By Guest Blogger Neely Turlington
Fun in the sun has begun! Before you spray, slather, smear or coat let’s talk sunscreen.
Reading a sunscreen label doesn’t have to be confusing. There are a few keywords to understand to make the best decisions for your child’s sunscreen: expiration date, SPF, broad spectrum, water-resistant and active ingredients.
Expired sunscreen is no sunscreen at all.
When’s the last time you checked your bottle’s expiration date? Sunscreens expire just like food and using them after their date makes them less effective and exposes the skin to burns, damage and increased risk for cancer.
Always check the expiration date on your lotion bottles and spray cans. Most sunscreens have a three year shelf life, but that doesn’t mean you should continue to use them. If the container has been stored in heat it may appear watery or thin. Handling sunscreen bottles over time with dirty hands (and we know kid’s hands are never clean!) allows bacteria to creep in and transfer to the skin. Expired sunscreen won’t protect you and it can carry harmful bacteria.
What is SFP anyway?
Sun Protection Factor (SPF) measures how long you can stay in the sun before UVB rays start to burn the skin. For example, let’s say your skin starts to redden in 20 minutes without sunscreen. An SPF 30 will allow you to stay in the sun 30 times longer without getting burned. SPF 30 allows about 3 percent of UVB rays to hit your skin. A bigger impact can be made by using SPF 50 which blocks 50 percent more UV radiation onto your skin. These measurements are determined in a lab, so applying sunscreen every two hours or right after swimming or sweating is always the best policy. The Skin Cancer Foundation recommends using a broad spectrum sunscreen with an SPF of 15 or higher and SPF 30 or higher for extended sun exposure.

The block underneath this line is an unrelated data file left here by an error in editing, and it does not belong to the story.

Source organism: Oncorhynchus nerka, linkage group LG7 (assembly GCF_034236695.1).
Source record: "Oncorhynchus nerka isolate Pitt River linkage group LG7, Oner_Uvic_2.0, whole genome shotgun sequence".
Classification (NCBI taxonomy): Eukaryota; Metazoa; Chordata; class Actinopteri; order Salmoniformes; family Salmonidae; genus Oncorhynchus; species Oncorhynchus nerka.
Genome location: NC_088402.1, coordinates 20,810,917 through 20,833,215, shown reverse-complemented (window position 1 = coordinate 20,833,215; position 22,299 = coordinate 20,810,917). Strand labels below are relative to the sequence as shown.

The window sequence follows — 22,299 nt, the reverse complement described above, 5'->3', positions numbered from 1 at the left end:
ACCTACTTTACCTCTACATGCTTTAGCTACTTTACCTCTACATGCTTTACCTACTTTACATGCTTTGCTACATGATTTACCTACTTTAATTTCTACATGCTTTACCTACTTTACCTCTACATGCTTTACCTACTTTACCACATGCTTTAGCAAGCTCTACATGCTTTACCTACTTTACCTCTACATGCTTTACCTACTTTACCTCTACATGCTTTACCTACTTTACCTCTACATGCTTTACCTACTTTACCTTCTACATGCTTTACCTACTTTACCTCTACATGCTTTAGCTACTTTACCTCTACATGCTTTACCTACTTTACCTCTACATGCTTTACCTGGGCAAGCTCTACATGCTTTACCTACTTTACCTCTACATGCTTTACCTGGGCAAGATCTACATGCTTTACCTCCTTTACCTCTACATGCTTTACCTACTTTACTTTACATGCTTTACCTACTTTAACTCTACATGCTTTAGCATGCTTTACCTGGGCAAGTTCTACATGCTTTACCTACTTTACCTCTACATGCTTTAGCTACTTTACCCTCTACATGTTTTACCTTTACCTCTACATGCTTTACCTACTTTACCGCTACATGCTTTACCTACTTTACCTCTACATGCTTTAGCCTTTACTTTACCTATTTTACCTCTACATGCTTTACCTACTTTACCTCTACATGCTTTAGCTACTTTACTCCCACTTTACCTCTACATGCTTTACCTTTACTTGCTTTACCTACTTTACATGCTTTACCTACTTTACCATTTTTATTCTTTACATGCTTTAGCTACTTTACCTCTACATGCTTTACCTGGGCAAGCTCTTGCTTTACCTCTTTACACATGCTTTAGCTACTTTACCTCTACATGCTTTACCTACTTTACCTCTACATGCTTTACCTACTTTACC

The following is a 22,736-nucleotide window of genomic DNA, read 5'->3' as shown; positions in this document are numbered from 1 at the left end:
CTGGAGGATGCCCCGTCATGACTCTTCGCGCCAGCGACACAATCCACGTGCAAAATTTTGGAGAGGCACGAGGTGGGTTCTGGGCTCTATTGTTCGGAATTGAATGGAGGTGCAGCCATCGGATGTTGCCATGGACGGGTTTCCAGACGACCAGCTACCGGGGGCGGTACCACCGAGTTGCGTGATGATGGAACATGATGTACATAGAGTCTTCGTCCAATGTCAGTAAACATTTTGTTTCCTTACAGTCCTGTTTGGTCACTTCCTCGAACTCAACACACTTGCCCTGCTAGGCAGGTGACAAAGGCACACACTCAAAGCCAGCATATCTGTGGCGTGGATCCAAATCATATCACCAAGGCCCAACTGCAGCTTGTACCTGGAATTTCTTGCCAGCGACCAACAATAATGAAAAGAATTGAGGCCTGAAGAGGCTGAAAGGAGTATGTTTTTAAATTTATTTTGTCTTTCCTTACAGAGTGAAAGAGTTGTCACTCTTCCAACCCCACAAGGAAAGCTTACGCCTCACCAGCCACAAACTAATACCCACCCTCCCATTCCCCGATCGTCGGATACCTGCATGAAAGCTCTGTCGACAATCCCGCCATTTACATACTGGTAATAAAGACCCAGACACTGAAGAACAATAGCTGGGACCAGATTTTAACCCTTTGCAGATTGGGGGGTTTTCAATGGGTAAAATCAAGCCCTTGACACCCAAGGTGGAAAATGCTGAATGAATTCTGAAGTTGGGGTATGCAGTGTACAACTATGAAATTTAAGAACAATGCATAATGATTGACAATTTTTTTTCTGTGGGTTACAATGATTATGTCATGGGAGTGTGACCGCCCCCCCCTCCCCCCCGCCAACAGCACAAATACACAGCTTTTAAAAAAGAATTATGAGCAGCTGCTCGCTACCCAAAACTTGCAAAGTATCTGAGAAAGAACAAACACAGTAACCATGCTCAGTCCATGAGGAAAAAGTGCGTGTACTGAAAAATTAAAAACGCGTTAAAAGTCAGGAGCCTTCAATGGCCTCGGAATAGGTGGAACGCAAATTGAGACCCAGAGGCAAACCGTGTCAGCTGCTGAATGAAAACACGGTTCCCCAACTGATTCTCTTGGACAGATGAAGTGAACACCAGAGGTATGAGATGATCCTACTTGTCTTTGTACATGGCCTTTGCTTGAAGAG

Choose broad spectrum for complete coverage.
Choosing a broad spectrum sunscreen protects against both ultraviolet A (UVA) and ultraviolet B (UVB) rays from the sun. UVA rays penetrate the skin more than UVB and are the chief cause of wrinkles and other signs of aging. UVB rays damage the skin’s upper layer and are the main cause of sunburn. Both rays cause skin cancer.
No sunscreen is waterproof!
Water-resistant and sweat-resistant refer to sunscreens that are effective for 40 minutes or 80 minutes when you are swimming or sweating. The FDA does not allow the term “waterproof” because no sunscreen is fully waterproof.
The back label doesn’t have to be scary.
On the back of your sunscreen bottles you can find the main ingredients that protect your skin from UV rays. There are two types of main active ingredients: chemical and physical. Chemical ingredients such as avobenzone work by absorbing UV and reducing is penetration into the skin. Physical ingredients such as titanium dioxide remain on the top of the skin and deflect UV rays. Both types of ingredients are important and many sunscreens contain both chemical and physical ingredients.
In summary, follow these steps to ensure healthy sun safety:
Use enough sunscreen.
Regardless of SPF, always apply one ounce (two tablespoons) to cover your face and body 30 minutes before sun exposure and re-apply it every two hours or right after swimming. With the size of most bottles, you should be applying a fourth to a third of the bottle every two hours! Don’t forget to cover those areas we often ignore like ears and eyelids.
Choose the most complete coverage.
Always choose broad spectrum sunscreens with an SPF of 30 or higher for the most coverage. Kids are active so getting a sunscreen that is water- or sweat-resistant is also a good idea.
Always have a backup method.
Using sunscreen alone may not fully protect the skin. Have a hat, sunglasses and protective clothing to keep the skin covered.
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